IKE Update 09/15: Sheltering Team Reports from Austin
This is a report is from IFAW’s Gail A’Brunzo, who heads another sheltering team in the Texas state capital of Austin.
Here in Austin we’ve been working round the clock in a local high school that’s become a shelter for scores of animals evacuated from the hurricane zone. We’re working 12-hour shifts to provide help and security to the many dogs, cats and other animals here. This system is functioning well but shelter workers are extremely tired.
The Hendrickson High School shelter is actually one of five now operating in the Austin area. Because many of the animals’ owners were also evacuated from coastal areas hit by Ike, they are able to come and care for their pets: feeding, cleaning, walking and playing with them to overcome stress and better deal with their losses. The shelters in Austin have cared for about 200 dogs, 60 cats and 55 other animals (birds, guinea pigs, pocket pets, turtles). And as some owners and their animals head for home, the Texas State Emergency Operations Center (EOC) is gradually consolidating shelters.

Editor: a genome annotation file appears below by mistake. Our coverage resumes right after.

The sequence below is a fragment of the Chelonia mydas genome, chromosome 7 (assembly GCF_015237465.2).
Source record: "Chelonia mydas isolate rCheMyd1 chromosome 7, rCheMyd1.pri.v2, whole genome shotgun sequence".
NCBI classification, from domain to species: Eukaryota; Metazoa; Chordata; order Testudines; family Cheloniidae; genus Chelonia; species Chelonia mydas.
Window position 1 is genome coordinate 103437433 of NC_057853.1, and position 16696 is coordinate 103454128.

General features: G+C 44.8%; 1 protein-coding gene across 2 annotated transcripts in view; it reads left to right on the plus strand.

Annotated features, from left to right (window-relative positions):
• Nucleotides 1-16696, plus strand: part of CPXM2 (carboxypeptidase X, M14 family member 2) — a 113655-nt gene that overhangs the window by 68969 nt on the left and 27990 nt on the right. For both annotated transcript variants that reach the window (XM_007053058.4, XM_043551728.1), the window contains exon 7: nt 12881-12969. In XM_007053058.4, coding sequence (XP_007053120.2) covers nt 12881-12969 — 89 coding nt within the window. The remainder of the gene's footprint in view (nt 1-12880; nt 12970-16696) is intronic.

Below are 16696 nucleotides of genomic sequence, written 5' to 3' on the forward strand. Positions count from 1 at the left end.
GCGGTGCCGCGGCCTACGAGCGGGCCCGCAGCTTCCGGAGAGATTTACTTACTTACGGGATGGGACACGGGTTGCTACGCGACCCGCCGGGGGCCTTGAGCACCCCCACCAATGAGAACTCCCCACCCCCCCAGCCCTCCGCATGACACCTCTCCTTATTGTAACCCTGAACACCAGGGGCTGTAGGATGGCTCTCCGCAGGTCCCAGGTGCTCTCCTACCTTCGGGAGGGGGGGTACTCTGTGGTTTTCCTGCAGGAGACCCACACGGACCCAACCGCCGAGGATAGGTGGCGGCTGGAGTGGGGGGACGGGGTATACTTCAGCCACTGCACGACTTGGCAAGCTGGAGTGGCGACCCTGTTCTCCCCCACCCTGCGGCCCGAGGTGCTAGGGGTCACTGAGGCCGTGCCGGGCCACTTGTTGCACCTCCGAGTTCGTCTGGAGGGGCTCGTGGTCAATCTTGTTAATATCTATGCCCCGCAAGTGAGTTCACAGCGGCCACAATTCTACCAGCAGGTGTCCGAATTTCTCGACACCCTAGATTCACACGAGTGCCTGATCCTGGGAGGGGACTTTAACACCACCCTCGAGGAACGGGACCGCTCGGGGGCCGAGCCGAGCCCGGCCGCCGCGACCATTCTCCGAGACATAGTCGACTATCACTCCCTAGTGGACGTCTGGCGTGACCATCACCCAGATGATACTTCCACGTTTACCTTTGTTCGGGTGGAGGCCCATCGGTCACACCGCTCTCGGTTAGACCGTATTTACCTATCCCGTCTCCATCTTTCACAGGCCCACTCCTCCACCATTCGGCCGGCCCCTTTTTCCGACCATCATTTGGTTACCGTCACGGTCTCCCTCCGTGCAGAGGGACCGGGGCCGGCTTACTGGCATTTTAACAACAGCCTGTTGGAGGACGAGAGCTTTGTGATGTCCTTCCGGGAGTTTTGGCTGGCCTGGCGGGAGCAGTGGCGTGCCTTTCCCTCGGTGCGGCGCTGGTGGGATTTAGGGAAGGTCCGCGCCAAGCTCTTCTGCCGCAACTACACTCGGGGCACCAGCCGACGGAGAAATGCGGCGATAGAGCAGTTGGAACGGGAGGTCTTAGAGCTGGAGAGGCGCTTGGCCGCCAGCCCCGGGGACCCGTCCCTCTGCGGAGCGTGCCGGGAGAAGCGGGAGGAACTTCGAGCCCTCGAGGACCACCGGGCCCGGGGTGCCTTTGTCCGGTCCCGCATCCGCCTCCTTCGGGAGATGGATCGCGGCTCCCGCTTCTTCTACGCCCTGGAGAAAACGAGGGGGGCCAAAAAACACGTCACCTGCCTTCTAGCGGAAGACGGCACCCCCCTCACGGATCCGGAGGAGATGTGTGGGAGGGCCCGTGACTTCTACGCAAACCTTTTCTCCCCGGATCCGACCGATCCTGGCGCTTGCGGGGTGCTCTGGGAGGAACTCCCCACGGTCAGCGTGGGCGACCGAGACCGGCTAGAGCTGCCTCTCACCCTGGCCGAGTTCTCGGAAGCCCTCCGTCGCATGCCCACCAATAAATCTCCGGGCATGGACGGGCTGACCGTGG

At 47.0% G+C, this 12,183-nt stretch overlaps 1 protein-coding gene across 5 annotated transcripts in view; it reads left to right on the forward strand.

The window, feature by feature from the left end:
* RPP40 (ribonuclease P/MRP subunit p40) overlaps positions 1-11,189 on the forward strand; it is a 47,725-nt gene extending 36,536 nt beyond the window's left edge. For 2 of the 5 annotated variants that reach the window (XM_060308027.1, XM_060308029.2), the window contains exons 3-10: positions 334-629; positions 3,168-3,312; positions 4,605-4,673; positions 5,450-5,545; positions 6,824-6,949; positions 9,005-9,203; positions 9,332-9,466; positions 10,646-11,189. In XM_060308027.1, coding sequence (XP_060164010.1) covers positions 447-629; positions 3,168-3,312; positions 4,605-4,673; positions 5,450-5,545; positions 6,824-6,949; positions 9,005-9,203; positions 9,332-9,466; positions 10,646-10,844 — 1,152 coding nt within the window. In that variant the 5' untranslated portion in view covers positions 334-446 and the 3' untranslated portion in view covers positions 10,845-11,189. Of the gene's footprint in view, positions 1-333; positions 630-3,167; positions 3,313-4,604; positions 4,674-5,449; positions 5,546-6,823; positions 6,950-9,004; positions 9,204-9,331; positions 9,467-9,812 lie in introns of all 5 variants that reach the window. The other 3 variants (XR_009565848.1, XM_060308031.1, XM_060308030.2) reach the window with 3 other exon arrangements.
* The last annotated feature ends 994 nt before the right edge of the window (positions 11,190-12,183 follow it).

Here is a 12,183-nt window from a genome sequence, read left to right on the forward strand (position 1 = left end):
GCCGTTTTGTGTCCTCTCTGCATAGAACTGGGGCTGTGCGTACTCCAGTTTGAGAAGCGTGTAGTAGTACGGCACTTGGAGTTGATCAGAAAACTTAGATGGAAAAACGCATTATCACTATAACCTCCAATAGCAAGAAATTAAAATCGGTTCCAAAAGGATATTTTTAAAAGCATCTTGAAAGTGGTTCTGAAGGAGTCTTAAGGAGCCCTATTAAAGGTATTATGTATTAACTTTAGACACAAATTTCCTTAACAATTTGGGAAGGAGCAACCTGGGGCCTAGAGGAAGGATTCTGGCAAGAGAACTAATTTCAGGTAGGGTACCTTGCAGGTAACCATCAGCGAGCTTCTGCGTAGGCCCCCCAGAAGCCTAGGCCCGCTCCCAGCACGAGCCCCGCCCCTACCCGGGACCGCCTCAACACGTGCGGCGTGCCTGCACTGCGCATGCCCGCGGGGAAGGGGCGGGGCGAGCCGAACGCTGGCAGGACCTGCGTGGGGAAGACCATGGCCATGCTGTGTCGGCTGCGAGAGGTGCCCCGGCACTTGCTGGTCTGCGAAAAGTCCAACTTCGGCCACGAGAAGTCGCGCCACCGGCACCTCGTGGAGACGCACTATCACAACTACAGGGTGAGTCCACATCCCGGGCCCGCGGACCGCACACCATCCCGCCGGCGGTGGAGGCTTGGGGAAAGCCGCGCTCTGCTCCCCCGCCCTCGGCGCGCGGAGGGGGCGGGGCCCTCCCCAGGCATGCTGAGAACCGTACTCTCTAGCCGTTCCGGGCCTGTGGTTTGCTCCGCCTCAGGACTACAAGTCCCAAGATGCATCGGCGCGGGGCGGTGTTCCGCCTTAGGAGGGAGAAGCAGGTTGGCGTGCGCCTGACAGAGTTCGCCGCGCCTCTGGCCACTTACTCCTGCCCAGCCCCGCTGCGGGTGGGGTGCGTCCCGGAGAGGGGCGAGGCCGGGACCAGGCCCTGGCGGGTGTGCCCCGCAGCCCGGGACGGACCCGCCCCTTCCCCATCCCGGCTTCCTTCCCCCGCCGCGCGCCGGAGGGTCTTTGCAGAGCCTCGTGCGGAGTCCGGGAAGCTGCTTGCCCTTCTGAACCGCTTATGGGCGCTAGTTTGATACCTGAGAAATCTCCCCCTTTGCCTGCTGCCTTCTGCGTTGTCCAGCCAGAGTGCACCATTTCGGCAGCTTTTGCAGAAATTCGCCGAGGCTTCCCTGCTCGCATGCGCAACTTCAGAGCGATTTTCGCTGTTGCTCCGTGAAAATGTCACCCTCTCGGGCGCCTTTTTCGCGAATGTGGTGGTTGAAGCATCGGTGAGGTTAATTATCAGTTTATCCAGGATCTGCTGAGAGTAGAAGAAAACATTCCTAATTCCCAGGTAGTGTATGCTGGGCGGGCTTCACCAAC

However, shelters housing evacuees and animals from the coastal city of Galveston will have to stay open longer because of the extensive damage caused by high winds and flooding there. Galveston evacuees tell harrowing stories about rushing to leave their homes as the huge storm bore down; one family described how their trailer was under 15 feet of water as they escaped in their car.
In the shelter, animals and human caregivers share the same space, the former in cages and the latter occasionally taking rests on wooden pallets placed on the ground. One caregiver suddenly awoke from a catnap to what sounded like the snarls of a vicious dog. It turned out this was just snoring from a French bulldog named Slugger, lying not far away.